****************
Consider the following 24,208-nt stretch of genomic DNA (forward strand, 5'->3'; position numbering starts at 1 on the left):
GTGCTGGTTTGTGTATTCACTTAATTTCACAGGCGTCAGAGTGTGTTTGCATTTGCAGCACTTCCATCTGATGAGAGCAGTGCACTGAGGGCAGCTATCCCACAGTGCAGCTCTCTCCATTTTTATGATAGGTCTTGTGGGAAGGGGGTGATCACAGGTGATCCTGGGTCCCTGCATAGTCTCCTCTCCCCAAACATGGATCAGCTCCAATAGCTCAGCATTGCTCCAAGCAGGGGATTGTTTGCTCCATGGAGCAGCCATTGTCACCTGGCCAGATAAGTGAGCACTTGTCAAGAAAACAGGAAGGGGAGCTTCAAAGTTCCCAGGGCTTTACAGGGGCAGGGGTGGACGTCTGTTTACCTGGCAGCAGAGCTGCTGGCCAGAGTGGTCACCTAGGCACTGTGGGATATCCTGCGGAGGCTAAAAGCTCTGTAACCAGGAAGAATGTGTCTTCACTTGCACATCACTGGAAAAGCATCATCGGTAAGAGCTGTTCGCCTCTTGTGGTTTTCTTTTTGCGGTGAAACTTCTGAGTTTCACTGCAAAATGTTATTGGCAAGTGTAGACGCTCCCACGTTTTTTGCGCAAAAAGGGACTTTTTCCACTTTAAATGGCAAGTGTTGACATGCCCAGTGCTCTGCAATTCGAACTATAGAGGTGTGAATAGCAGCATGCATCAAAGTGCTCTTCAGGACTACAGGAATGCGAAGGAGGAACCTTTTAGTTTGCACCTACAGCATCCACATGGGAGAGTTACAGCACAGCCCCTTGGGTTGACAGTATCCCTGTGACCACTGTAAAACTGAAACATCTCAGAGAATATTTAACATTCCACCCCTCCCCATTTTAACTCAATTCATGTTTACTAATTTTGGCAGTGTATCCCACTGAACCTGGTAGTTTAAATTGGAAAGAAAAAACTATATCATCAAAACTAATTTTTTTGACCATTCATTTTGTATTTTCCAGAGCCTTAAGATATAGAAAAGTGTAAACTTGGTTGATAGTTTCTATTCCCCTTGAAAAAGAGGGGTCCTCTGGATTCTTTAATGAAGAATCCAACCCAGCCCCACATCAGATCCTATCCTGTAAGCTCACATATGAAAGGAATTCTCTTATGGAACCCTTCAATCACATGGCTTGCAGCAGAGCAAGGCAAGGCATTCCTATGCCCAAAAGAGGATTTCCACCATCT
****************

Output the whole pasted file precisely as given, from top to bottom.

Consider the following 24,208-nt stretch of genomic DNA (forward strand, 5'->3'; position numbering starts at 1 on the left):
GTGCTGGTTTGTGTATTCACTTAATTTCACAGGCGTCAGAGTGTGTTTGCATTTGCAGCACTTCCATCTGATGAGAGCAGTGCACTGAGGGCAGCTATCCCACAGTGCAGCTCTCTCCATTTTTATGATAGGTCTTGTGGGAAGGGGGTGATCACAGGTGATCCTGGGTCCCTGCATAGTCTCCTCTCCCCAAACATGGATCAGCTCCAATAGCTCAGCATTGCTCCAAGCAGGGGATTGTTTGCTCCATGGAGCAGCCATTGTCACCTGGCCAGATAAGTGAGCACTTGTCAAGAAAACAGGAAGGGGAGCTTCAAAGTTCCCAGGGCTTTACAGGGGCAGGGGTGGACGTCTGTTTACCTGGCAGCAGAGCTGCTGGCCAGAGTGGTCACCTAGGCACTGTGGGATATCCTGCGGAGGCTAAAAGCTCTGTAACCAGGAAGAATGTGTCTTCACTTGCACATCACTGGAAAAGCATCATCGGTAAGAGCTGTTCGCCTCTTGTGGTTTTCTTTTTGCGGTGAAACTTCTGAGTTTCACTGCAAAATGTTATTGGCAAGTGTAGACGCTCCCACGTTTTTTGCGCAAAAAGGGACTTTTTCCACTTTAAATGGCAAGTGTTGACATGCCCAGTGCTCTGCAATTCGAACTATAGAGGTGTGAATAGCAGCATGCATCAAAGTGCTCTTCAGGACTACAGGAATGCGAAGGAGGAACCTTTTAGTTTGCACCTACAGCATCCACATGGGAGAGTTACAGCACAGCCCCTTGGGTTGACAGTATCCCTGTGACCACTGTAAAACTGAAACATCTCAGAGAATATTTAACATTCCACCCCTCCCCATTTTAACTCAATTCATGTTTACTAATTTTGGCAGTGTATCCCACTGAACCTGGTAGTTTAAATTGGAAAGAAAAAACTATATCATCAAAACTAATTTTTTTGACCATTCATTTTGTATTTTCCAGAGCCTTAAGATATAGAAAAGTGTAAACTTGGTTGATAGTTTCTATTCCCCTTGAAAAAGAGGGGTCCTCTGGATTCTTTAATGAAGAATCCAACCCAGCCCCACATCAGATCCTATCCTGTAAGCTCACATATGAAAGGAATTCTCTTATGGAACCCTTCAATCACATGGCTTGCAGCAGAGCAAGGCAAGGCATTCCTATGCCCAAAAGAGGATTTCCACCATCT